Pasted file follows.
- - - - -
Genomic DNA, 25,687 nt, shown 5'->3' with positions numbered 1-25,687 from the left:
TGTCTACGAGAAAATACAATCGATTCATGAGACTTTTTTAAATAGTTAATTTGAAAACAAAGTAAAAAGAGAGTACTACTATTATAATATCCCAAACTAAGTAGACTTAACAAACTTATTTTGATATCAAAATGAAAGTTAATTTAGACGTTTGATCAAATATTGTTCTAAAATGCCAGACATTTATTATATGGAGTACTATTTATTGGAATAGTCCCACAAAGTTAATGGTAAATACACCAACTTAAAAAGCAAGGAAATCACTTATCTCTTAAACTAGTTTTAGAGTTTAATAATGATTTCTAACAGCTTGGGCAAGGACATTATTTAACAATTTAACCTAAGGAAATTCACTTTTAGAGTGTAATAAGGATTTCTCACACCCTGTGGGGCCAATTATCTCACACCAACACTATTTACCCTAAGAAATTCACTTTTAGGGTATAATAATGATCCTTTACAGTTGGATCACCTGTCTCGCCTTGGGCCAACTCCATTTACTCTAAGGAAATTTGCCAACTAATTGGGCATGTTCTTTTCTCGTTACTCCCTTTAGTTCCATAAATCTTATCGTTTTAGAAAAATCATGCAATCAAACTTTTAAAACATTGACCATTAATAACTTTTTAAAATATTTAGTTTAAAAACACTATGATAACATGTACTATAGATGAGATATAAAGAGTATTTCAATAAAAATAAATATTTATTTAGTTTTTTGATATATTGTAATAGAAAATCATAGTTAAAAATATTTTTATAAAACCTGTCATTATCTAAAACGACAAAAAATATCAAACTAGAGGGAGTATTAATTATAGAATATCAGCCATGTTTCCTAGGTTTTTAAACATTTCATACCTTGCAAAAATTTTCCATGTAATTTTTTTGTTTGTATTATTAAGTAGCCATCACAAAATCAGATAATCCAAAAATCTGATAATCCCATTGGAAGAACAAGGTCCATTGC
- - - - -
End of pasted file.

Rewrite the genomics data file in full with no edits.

Genomic DNA, 25,687 nt, shown 5'->3' with positions numbered 1-25,687 from the left:
TGTCTACGAGAAAATACAATCGATTCATGAGACTTTTTTAAATAGTTAATTTGAAAACAAAGTAAAAAGAGAGTACTACTATTATAATATCCCAAACTAAGTAGACTTAACAAACTTATTTTGATATCAAAATGAAAGTTAATTTAGACGTTTGATCAAATATTGTTCTAAAATGCCAGACATTTATTATATGGAGTACTATTTATTGGAATAGTCCCACAAAGTTAATGGTAAATACACCAACTTAAAAAGCAAGGAAATCACTTATCTCTTAAACTAGTTTTAGAGTTTAATAATGATTTCTAACAGCTTGGGCAAGGACATTATTTAACAATTTAACCTAAGGAAATTCACTTTTAGAGTGTAATAAGGATTTCTCACACCCTGTGGGGCCAATTATCTCACACCAACACTATTTACCCTAAGAAATTCACTTTTAGGGTATAATAATGATCCTTTACAGTTGGATCACCTGTCTCGCCTTGGGCCAACTCCATTTACTCTAAGGAAATTTGCCAACTAATTGGGCATGTTCTTTTCTCGTTACTCCCTTTAGTTCCATAAATCTTATCGTTTTAGAAAAATCATGCAATCAAACTTTTAAAACATTGACCATTAATAACTTTTTAAAATATTTAGTTTAAAAACACTATGATAACATGTACTATAGATGAGATATAAAGAGTATTTCAATAAAAATAAATATTTATTTAGTTTTTTGATATATTGTAATAGAAAATCATAGTTAAAAATATTTTTATAAAACCTGTCATTATCTAAAACGACAAAAAATATCAAACTAGAGGGAGTATTAATTATAGAATATCAGCCATGTTTCCTAGGTTTTTAAACATTTCATACCTTGCAAAAATTTTCCATGTAATTTTTTTGTTTGTATTATTAAGTAGCCATCACAAAATCAGATAATCCAAAAATCTGATAATCCCATTGGAAGAACAAGGTCCATTGC